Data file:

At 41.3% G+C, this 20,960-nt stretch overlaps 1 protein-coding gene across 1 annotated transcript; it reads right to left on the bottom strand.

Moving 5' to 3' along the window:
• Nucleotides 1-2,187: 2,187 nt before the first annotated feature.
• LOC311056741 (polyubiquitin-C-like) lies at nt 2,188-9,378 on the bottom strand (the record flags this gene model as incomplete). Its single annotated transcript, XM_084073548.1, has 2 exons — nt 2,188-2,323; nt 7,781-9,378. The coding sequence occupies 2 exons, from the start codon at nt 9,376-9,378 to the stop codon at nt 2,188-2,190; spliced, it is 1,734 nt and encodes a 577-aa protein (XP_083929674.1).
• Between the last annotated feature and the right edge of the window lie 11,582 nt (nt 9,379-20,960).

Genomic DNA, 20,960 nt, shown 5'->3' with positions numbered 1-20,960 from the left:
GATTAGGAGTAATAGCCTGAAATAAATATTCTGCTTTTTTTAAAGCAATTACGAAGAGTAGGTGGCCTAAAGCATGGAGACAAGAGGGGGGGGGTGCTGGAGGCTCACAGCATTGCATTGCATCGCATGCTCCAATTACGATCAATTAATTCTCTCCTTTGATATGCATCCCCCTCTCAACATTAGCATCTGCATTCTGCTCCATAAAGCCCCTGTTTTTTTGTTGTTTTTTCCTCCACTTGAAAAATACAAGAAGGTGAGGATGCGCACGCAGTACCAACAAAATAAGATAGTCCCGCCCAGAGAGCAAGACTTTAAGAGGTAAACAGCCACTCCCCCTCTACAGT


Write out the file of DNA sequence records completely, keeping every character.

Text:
At 41.3% G+C, this 20,960-nt stretch overlaps 1 protein-coding gene across 1 annotated transcript; it reads right to left on the bottom strand.

Moving 5' to 3' along the window:
• Nucleotides 1-2,187: 2,187 nt before the first annotated feature.
• LOC311056741 (polyubiquitin-C-like) lies at nt 2,188-9,378 on the bottom strand (the record flags this gene model as incomplete). Its single annotated transcript, XM_084073548.1, has 2 exons — nt 2,188-2,323; nt 7,781-9,378. The coding sequence occupies 2 exons, from the start codon at nt 9,376-9,378 to the stop codon at nt 2,188-2,190; spliced, it is 1,734 nt and encodes a 577-aa protein (XP_083929674.1).
• Between the last annotated feature and the right edge of the window lie 11,582 nt (nt 9,379-20,960).

Genomic DNA, 20,960 nt, shown 5'->3' with positions numbered 1-20,960 from the left:
GATTAGGAGTAATAGCCTGAAATAAATATTCTGCTTTTTTTAAAGCAATTACGAAGAGTAGGTGGCCTAAAGCATGGAGACAAGAGGGGGGGGGTGCTGGAGGCTCACAGCATTGCATTGCATCGCATGCTCCAATTACGATCAATTAATTCTCTCCTTTGATATGCATCCCCCTCTCAACATTAGCATCTGCATTCTGCTCCATAAAGCCCCTGTTTTTTTGTTGTTTTTTCCTCCACTTGAAAAATACAAGAAGGTGAGGATGCGCACGCAGTACCAACAAAATAAGATAGTCCCGCCCAGAGAGCAAGACTTTAAGAGGTAAACAGCCACTCCCCCTCTACAGT